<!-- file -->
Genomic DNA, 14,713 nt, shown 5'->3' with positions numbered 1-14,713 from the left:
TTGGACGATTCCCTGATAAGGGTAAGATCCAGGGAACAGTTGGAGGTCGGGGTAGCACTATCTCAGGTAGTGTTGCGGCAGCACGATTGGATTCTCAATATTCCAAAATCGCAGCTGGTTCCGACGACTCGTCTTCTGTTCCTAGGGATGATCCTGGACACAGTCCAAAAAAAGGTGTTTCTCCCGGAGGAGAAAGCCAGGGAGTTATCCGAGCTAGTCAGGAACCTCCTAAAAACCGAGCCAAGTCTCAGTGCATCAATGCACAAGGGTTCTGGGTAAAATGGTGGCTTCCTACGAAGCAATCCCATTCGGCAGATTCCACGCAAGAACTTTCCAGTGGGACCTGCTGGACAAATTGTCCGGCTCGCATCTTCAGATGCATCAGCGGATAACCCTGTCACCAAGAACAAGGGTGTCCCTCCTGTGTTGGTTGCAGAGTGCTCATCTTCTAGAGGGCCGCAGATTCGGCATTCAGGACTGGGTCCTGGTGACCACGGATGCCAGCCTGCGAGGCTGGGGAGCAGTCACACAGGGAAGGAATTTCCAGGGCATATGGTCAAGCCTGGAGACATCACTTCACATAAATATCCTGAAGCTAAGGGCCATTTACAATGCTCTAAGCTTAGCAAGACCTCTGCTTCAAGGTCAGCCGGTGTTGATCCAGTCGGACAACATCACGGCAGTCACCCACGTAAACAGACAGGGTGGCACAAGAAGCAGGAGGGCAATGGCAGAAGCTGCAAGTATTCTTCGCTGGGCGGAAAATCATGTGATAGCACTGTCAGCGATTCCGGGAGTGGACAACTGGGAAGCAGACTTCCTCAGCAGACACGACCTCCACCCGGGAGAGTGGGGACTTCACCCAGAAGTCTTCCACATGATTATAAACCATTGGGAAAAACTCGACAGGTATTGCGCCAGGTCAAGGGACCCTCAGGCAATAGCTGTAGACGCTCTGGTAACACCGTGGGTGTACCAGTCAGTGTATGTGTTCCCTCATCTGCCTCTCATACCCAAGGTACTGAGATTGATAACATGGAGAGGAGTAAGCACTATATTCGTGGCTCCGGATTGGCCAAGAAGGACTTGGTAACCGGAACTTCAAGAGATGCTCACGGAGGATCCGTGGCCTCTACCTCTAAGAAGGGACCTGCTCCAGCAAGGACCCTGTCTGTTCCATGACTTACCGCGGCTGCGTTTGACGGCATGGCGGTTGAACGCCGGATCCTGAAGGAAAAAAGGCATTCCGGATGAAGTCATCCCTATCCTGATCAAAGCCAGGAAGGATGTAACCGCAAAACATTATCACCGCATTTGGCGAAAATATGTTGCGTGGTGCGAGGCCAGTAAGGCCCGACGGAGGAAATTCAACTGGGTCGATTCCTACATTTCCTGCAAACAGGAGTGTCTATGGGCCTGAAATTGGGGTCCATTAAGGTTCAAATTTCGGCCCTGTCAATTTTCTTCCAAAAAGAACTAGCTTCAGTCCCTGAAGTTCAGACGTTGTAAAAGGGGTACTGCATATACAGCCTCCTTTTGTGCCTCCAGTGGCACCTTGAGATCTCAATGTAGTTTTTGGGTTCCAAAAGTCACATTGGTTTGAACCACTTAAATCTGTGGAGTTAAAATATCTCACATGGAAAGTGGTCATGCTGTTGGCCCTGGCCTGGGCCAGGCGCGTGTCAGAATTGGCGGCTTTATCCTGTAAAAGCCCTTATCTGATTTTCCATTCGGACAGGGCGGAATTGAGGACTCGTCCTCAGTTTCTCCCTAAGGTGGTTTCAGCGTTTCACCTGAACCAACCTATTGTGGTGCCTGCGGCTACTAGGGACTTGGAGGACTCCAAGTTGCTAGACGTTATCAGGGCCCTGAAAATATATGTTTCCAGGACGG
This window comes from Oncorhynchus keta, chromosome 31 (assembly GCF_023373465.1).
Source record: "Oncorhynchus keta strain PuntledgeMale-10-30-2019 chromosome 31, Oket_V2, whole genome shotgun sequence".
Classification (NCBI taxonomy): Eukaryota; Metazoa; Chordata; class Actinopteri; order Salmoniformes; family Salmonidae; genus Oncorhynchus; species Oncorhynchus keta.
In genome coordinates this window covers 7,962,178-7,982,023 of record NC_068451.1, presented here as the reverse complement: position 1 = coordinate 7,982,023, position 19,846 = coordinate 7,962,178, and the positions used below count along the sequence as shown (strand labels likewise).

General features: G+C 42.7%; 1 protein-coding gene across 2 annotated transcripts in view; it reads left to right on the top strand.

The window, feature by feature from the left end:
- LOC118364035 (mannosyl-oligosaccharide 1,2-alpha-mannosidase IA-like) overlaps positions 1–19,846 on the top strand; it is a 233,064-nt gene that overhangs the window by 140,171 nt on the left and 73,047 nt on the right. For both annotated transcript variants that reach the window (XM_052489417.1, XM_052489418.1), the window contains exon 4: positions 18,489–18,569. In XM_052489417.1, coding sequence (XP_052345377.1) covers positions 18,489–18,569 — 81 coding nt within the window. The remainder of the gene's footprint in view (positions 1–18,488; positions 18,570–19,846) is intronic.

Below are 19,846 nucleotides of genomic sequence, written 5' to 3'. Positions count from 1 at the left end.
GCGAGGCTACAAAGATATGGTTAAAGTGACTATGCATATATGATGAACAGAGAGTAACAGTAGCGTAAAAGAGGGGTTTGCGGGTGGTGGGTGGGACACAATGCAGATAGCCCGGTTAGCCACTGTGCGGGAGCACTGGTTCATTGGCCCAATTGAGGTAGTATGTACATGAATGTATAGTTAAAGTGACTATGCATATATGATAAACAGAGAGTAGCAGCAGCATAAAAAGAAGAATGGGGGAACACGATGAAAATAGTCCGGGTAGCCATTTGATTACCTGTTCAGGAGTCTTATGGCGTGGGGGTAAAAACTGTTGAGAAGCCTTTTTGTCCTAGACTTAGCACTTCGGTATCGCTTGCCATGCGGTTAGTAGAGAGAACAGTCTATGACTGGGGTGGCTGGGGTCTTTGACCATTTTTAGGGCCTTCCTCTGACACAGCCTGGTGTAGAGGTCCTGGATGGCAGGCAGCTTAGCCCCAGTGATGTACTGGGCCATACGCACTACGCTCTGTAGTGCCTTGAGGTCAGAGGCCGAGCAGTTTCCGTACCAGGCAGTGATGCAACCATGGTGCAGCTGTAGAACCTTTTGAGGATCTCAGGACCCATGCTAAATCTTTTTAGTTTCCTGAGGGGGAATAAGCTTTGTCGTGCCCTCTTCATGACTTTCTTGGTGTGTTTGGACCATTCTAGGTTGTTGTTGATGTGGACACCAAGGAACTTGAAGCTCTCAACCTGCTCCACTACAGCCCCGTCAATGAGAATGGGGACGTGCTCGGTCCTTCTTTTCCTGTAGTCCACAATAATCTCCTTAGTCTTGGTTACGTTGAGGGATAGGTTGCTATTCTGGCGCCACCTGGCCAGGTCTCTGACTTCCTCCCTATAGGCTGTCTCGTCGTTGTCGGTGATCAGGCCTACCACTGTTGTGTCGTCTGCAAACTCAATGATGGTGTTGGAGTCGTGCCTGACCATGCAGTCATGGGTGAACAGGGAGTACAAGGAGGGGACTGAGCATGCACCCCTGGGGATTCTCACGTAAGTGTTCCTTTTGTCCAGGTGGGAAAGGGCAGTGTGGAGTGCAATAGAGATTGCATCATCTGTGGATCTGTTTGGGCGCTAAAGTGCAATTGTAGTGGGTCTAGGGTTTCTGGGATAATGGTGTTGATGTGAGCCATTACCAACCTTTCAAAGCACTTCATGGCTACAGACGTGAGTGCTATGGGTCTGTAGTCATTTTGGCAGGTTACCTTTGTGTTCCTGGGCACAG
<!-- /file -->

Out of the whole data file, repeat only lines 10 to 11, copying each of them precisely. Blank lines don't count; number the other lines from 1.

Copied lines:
Below are 19,846 nucleotides of genomic sequence, written 5' to 3'. Positions count from 1 at the left end.
GCGAGGCTACAAAGATATGGTTAAAGTGACTATGCATATATGATGAACAGAGAGTAACAGTAGCGTAAAAGAGGGGTTTGCGGGTGGTGGGTGGGACACAATGCAGATAGCCCGGTTAGCCACTGTGCGGGAGCACTGGTTCATTGGCCCAATTGAGGTAGTATGTACATGAATGTATAGTTAAAGTGACTATGCATATATGATAAACAGAGAGTAGCAGCAGCATAAAAAGAAGAATGGGGGAACACGATGAAAATAGTCCGGGTAGCCATTTGATTACCTGTTCAGGAGTCTTATGGCGTGGGGGTAAAAACTGTTGAGAAGCCTTTTTGTCCTAGACTTAGCACTTCGGTATCGCTTGCCATGCGGTTAGTAGAGAGAACAGTCTATGACTGGGGTGGCTGGGGTCTTTGACCATTTTTAGGGCCTTCCTCTGACACAGCCTGGTGTAGAGGTCCTGGATGGCAGGCAGCTTAGCCCCAGTGATGTACTGGGCCATACGCACTACGCTCTGTAGTGCCTTGAGGTCAGAGGCCGAGCAGTTTCCGTACCAGGCAGTGATGCAACCATGGTGCAGCTGTAGAACCTTTTGAGGATCTCAGGACCCATGCTAAATCTTTTTAGTTTCCTGAGGGGGAATAAGCTTTGTCGTGCCCTCTTCATGACTTTCTTGGTGTGTTTGGACCATTCTAGGTTGTTGTTGATGTGGACACCAAGGAACTTGAAGCTCTCAACCTGCTCCACTACAGCCCCGTCAATGAGAATGGGGACGTGCTCGGTCCTTCTTTTCCTGTAGTCCACAATAATCTCCTTAGTCTTGGTTACGTTGAGGGATAGGTTGCTATTCTGGCGCCACCTGGCCAGGTCTCTGACTTCCTCCCTATAGGCTGTCTCGTCGTTGTCGGTGATCAGGCCTACCACTGTTGTGTCGTCTGCAAACTCAATGATGGTGTTGGAGTCGTGCCTGACCATGCAGTCATGGGTGAACAGGGAGTACAAGGAGGGGACTGAGCATGCACCCCTGGGGATTCTCACGTAAGTGTTCCTTTTGTCCAGGTGGGAAAGGGCAGTGTGGAGTGCAATAGAGATTGCATCATCTGTGGATCTGTTTGGGCGCTAAAGTGCAATTGTAGTGGGTCTAGGGTTTCTGGGATAATGGTGTTGATGTGAGCCATTACCAACCTTTCAAAGCACTTCATGGCTACAGACGTGAGTGCTATGGGTCTGTAGTCATTTTGGCAGGTTACCTTTGTGTTCCTGGGCACAG